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Prostitution And Nigeria’s Gloomy Global Image

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Prostitution is as old as humanity, but the trade has however assumed international dimension, dealing a deadly blow to Nigeria’s global image. The situation has degenerated to a sorry reality of a secondary slavery, OMONU NELSON writes.

The Nigeria criminal system prohibits national and trans-national trafficking of women for commercial sex or forced labour. Nigeria is a signatory to the 2000 United Nations Protocol to Prevent, Suppress and Punish Trafficking in Persons, especially Women and Children.

Despite this, prostitution remains a booming business in Nigeria and beyond.

If the biblical account of Rahab, the harlot, and King Hosea, who forgot his crown or staff of authority in the house of a prostitute is anything to go by, it means, prostitution is as old as humanity.

However, the trade that has remained local for time immemorial has been internationalised, giving way to criminal gangs to cash in on the vulnerability of the girl child to be lured or forced into prostitution abroad through trafficking.

The trade has found its way to become a cash cow for criminal elements, who smile to the banks, while Nigerian girls are held in inhuman conditions around the world.

Though, the real reason for the surge in internationalisation of prostitution is still debatable, some believe it is as a result of rising poverty, unemployment and general decline in social and economic conditions. Others believe it is as a result of tendency to greed and avarice.

Whatever the cause of the surge in this anomaly, Nigeria, a country, located on the south of the Sahara reputed for its huge economic and human resources, has been caught in this web of international prostitution.

This act by Nigerian girls abroad, coupled with other criminal records by some of its citizens has severely affected Nigeria’s global image. The situation is so worrisome that the Italian Ambassador to Nigeria, recently, revealed that about 1,500 Nigerians are in Italian prisons.

Good chunk of this number are trafficked girls and illegal migrants.

It is therefore, very difficult to draw a clear line between human trafficking and international prostitution.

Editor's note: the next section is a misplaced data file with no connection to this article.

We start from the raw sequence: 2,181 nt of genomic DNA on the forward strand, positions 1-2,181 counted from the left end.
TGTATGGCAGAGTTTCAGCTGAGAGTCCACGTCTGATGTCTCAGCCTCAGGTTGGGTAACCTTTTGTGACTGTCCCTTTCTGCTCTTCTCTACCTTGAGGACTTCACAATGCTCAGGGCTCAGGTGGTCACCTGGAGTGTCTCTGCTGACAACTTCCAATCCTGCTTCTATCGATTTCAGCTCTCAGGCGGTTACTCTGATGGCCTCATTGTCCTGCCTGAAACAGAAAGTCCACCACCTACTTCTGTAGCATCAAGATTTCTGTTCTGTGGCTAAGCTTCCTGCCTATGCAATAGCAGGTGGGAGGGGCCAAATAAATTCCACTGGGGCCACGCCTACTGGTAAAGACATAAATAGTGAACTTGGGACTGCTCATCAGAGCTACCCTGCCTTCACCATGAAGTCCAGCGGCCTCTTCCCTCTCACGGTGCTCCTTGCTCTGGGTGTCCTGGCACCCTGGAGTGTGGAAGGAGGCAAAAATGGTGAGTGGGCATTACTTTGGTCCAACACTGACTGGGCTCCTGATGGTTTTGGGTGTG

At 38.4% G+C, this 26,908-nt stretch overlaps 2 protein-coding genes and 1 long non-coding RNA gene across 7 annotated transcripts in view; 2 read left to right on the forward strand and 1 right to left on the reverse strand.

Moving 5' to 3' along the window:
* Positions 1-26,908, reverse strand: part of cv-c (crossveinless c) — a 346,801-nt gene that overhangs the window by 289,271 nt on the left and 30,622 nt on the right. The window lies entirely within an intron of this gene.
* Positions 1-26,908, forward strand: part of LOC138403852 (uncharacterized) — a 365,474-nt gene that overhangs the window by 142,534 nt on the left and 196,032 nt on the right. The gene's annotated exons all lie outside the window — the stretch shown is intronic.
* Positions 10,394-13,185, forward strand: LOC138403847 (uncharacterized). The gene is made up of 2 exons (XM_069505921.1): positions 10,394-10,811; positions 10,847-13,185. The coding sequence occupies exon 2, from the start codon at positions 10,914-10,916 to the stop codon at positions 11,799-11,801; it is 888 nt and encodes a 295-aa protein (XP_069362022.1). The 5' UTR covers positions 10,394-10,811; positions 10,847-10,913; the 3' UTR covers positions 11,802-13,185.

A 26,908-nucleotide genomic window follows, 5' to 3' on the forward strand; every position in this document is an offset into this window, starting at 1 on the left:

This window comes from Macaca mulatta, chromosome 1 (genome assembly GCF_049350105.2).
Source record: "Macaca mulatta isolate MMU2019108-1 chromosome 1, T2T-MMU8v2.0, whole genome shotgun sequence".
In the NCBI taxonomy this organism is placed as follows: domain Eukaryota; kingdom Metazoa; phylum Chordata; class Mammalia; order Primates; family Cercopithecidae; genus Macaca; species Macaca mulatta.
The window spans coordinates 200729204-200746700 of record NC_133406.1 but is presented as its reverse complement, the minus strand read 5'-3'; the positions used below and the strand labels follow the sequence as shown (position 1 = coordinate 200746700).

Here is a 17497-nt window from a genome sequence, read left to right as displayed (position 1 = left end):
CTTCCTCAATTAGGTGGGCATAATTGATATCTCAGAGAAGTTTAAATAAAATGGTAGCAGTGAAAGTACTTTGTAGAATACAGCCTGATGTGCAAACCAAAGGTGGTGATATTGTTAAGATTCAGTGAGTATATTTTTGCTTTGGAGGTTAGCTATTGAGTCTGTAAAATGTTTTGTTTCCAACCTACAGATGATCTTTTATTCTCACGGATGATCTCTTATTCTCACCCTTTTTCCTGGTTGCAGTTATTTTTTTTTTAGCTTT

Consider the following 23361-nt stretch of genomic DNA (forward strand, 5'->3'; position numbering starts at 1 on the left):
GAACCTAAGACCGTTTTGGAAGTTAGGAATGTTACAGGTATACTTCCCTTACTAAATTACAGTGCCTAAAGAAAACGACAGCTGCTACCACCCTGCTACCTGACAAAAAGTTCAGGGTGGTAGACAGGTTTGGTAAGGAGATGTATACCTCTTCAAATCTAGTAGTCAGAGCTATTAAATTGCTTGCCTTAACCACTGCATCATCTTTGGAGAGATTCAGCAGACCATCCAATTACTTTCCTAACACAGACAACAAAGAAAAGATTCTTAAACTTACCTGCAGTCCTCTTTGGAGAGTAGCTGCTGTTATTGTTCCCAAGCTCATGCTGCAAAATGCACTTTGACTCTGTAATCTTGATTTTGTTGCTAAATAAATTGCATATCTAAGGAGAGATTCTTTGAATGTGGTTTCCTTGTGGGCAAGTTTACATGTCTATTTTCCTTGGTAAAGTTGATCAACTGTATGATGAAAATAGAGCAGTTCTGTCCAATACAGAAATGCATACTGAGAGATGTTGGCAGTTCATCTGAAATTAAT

Nigeria had its tail between its leg, when the National Agency for the Prohibition of Traffic in Persons (NAPTIP), recently revealed that traffickers now sell Nigerian girls for CFA 350,000, which is equivalent of 400,000 naira to slave masters at Burkina Faso-Mali border.

This revelation formed part of the report of a Fact-finding Delegation to Mali. Presenting the report before the Session of ECOWAS Parliament in Abuja, the Director General of the NAPTIP, Dame Julie Okah-Donli said, most of the trafficked persons are tricked to leave their livelihoods in Nigeria for “greener pastures” in ‘Mali-sia’ (Malaysia).

In her words, “On arrival at the border town between Burkina Faso and Mali, many of the girls are sold off for CFA 350,000 (400,000 naira); and their new owners then make them to pay back about CFA 1.8m (2 million naira) because CFA 1000 is equivalent of 600 naira.”    

She said her Agency rescued 275 Nigerian girls trafficked to Mali, while about 20,000 are still in servitude in the country. She also revealed that about 50 are awaiting repatriation as at December 2018.

“The figure kept increasing with 50 Nigerian Girls being trafficked every day. Some of the victims are abducted from Nigeria, including some that arrived in School uniforms,” she said.

She further revealed that while some Nigerian girls are trafficked mainly to the mining areas in the south and central parts of Mali, substantial number is trafficked to rebel-held areas in the North, where become radicalised.

“Most of the Madams force the victims to sleep with numerous men without using any protection, hence the high incidence of sexually transmitted diseases and other ailments among the victim-community,” Okah-Donli said.

She bemoaned a situation whereby, the victims are treated as salves; and less than second-class citizens by some of the Malians and law enforcement agencies.

In her word, “The Malian authorities collect ‘taxes’ from the victims on a weekly basis, and sell condoms and other medications compulsorily to the victims every month.

“This development is making Malian women grumble that Nigerian women are taking their men, and there are fears of imminent xenophobic attacks.

She revealed that between November and December of 2018, three Nigerian girls were killed. Okah-Donli mentioned a notorious woman who has 150 girls under her control was apprehended with the support of the Malian Authorities, and is currently serving a three-year jail term.